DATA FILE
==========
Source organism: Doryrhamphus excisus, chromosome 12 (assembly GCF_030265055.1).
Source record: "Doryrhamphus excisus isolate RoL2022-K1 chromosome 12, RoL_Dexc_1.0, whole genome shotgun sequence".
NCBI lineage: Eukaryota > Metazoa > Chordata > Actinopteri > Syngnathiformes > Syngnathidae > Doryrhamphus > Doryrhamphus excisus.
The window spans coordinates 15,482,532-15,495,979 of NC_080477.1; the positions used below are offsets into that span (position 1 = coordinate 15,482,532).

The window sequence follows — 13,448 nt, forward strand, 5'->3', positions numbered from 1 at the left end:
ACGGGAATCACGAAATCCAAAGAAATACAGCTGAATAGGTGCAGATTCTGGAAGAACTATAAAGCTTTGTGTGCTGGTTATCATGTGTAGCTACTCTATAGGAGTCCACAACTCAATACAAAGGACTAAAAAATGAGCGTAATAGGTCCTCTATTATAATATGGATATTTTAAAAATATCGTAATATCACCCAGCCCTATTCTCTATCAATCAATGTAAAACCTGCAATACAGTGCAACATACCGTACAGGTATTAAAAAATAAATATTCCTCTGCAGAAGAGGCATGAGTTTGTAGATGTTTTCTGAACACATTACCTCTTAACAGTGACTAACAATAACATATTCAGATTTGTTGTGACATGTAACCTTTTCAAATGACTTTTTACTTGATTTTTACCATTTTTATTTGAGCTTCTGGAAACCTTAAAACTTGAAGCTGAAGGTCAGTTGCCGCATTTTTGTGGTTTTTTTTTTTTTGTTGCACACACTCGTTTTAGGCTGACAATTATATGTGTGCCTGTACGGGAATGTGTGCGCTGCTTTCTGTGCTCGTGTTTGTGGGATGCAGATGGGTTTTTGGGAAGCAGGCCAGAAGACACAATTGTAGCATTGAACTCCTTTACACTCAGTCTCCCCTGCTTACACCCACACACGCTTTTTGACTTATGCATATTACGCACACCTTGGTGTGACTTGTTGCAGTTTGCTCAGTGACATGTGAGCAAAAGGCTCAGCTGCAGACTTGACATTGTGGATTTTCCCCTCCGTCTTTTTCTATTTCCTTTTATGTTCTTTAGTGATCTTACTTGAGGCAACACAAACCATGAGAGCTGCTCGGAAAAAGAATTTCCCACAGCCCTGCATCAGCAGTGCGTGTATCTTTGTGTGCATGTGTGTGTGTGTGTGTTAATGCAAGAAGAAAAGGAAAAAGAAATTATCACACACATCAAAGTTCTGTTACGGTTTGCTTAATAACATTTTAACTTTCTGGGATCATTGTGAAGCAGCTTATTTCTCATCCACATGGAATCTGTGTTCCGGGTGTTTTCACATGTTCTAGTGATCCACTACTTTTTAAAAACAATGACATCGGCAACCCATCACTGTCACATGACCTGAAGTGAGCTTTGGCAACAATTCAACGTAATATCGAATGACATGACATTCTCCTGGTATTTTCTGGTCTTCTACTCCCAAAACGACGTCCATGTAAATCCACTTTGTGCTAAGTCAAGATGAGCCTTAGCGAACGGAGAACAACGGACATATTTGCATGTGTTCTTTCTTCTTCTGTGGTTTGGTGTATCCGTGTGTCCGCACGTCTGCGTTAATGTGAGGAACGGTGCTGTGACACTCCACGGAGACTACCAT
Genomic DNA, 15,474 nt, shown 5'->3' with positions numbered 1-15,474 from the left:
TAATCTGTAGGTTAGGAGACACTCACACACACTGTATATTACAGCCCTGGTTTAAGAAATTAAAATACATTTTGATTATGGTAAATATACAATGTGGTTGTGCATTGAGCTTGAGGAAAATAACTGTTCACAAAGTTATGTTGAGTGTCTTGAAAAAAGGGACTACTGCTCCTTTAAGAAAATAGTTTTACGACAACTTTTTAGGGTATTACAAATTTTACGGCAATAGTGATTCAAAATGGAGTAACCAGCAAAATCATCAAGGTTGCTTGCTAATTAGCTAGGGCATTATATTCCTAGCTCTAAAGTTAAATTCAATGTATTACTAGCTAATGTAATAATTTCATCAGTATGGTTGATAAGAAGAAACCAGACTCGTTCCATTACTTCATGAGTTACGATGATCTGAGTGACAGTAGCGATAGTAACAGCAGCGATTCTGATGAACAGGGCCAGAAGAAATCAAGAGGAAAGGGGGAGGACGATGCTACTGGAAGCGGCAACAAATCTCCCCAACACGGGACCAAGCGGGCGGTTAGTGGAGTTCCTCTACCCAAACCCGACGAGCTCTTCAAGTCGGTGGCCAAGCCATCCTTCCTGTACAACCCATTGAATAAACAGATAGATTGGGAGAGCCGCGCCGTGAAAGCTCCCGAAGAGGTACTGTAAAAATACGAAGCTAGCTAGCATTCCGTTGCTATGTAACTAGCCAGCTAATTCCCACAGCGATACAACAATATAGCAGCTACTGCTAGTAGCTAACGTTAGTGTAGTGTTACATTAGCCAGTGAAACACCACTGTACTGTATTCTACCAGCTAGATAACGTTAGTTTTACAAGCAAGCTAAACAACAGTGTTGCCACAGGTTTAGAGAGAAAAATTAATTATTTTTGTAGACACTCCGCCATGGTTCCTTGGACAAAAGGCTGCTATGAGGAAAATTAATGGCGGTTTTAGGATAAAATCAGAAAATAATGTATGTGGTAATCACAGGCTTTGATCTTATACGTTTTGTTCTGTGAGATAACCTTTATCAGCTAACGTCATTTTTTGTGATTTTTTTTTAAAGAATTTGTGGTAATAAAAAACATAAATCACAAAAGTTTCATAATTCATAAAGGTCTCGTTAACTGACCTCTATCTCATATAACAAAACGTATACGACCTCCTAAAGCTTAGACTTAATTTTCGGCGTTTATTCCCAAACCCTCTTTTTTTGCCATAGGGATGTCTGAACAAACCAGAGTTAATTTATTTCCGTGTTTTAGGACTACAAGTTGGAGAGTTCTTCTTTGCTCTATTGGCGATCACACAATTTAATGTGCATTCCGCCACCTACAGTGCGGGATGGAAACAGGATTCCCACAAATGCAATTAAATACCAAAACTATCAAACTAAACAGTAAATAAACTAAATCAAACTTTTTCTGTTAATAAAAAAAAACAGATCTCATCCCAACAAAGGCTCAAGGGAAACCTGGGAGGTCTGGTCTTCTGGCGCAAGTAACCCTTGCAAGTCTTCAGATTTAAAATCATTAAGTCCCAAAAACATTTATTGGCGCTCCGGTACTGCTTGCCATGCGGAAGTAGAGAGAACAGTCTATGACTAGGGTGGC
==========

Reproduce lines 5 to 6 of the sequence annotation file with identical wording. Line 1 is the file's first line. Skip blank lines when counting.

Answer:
The window sequence follows — 13,448 nt, forward strand, 5'->3', positions numbered from 1 at the left end:
ACGGGAATCACGAAATCCAAAGAAATACAGCTGAATAGGTGCAGATTCTGGAAGAACTATAAAGCTTTGTGTGCTGGTTATCATGTGTAGCTACTCTATAGGAGTCCACAACTCAATACAAAGGACTAAAAAATGAGCGTAATAGGTCCTCTATTATAATATGGATATTTTAAAAATATCGTAATATCACCCAGCCCTATTCTCTATCAATCAATGTAAAACCTGCAATACAGTGCAACATACCGTACAGGTATTAAAAAATAAATATTCCTCTGCAGAAGAGGCATGAGTTTGTAGATGTTTTCTGAACACATTACCTCTTAACAGTGACTAACAATAACATATTCAGATTTGTTGTGACATGTAACCTTTTCAAATGACTTTTTACTTGATTTTTACCATTTTTATTTGAGCTTCTGGAAACCTTAAAACTTGAAGCTGAAGGTCAGTTGCCGCATTTTTGTGGTTTTTTTTTTTTTGTTGCACACACTCGTTTTAGGCTGACAATTATATGTGTGCCTGTACGGGAATGTGTGCGCTGCTTTCTGTGCTCGTGTTTGTGGGATGCAGATGGGTTTTTGGGAAGCAGGCCAGAAGACACAATTGTAGCATTGAACTCCTTTACACTCAGTCTCCCCTGCTTACACCCACACACGCTTTTTGACTTATGCATATTACGCACACCTTGGTGTGACTTGTTGCAGTTTGCTCAGTGACATGTGAGCAAAAGGCTCAGCTGCAGACTTGACATTGTGGATTTTCCCCTCCGTCTTTTTCTATTTCCTTTTATGTTCTTTAGTGATCTTACTTGAGGCAACACAAACCATGAGAGCTGCTCGGAAAAAGAATTTCCCACAGCCCTGCATCAGCAGTGCGTGTATCTTTGTGTGCATGTGTGTGTGTGTGTGTTAATGCAAGAAGAAAAGGAAAAAGAAATTATCACACACATCAAAGTTCTGTTACGGTTTGCTTAATAACATTTTAACTTTCTGGGATCATTGTGAAGCAGCTTATTTCTCATCCACATGGAATCTGTGTTCCGGGTGTTTTCACATGTTCTAGTGATCCACTACTTTTTAAAAACAATGACATCGGCAACCCATCACTGTCACATGACCTGAAGTGAGCTTTGGCAACAATTCAACGTAATATCGAATGACATGACATTCTCCTGGTATTTTCTGGTCTTCTACTCCCAAAACGACGTCCATGTAAATCCACTTTGTGCTAAGTCAAGATGAGCCTTAGCGAACGGAGAACAACGGACATATTTGCATGTGTTCTTTCTTCTTCTGTGGTTTGGTGTATCCGTGTGTCCGCACGTCTGCGTTAATGTGAGGAACGGTGCTGTGACACTCCACGGAGACTACCAT